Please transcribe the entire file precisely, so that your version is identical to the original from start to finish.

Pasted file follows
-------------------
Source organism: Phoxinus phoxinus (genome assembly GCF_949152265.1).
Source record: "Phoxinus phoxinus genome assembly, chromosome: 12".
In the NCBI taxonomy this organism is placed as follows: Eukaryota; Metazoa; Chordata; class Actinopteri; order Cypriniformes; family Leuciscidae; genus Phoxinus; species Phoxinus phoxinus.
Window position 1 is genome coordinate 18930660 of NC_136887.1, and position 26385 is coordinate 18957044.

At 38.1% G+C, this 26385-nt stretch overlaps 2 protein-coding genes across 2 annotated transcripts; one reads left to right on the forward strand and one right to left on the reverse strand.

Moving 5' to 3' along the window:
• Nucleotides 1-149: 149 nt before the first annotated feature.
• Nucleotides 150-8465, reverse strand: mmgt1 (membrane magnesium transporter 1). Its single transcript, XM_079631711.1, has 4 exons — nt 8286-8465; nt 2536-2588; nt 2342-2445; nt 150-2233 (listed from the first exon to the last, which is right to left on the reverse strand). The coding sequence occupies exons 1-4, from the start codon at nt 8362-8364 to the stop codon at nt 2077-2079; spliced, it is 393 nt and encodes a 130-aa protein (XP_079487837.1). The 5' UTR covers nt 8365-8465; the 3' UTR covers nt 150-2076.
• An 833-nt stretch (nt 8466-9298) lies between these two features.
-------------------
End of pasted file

Source organism: Phoxinus phoxinus (genome assembly GCF_949152265.1).
Source record: "Phoxinus phoxinus genome assembly, chromosome: 12".
In the NCBI taxonomy this organism is placed as follows: Eukaryota; Metazoa; Chordata; class Actinopteri; order Cypriniformes; family Leuciscidae; genus Phoxinus; species Phoxinus phoxinus.
Window position 1 is genome coordinate 18930660 of NC_136887.1, and position 26385 is coordinate 18957044.

At 38.1% G+C, this 26385-nt stretch overlaps 2 protein-coding genes across 2 annotated transcripts; one reads left to right on the forward strand and one right to left on the reverse strand.

Moving 5' to 3' along the window:
• Nucleotides 1-149: 149 nt before the first annotated feature.
• Nucleotides 150-8465, reverse strand: mmgt1 (membrane magnesium transporter 1). Its single transcript, XM_079631711.1, has 4 exons — nt 8286-8465; nt 2536-2588; nt 2342-2445; nt 150-2233 (listed from the first exon to the last, which is right to left on the reverse strand). The coding sequence occupies exons 1-4, from the start codon at nt 8362-8364 to the stop codon at nt 2077-2079; spliced, it is 393 nt and encodes a 130-aa protein (XP_079487837.1). The 5' UTR covers nt 8365-8465; the 3' UTR covers nt 150-2076.
• An 833-nt stretch (nt 8466-9298) lies between these two features.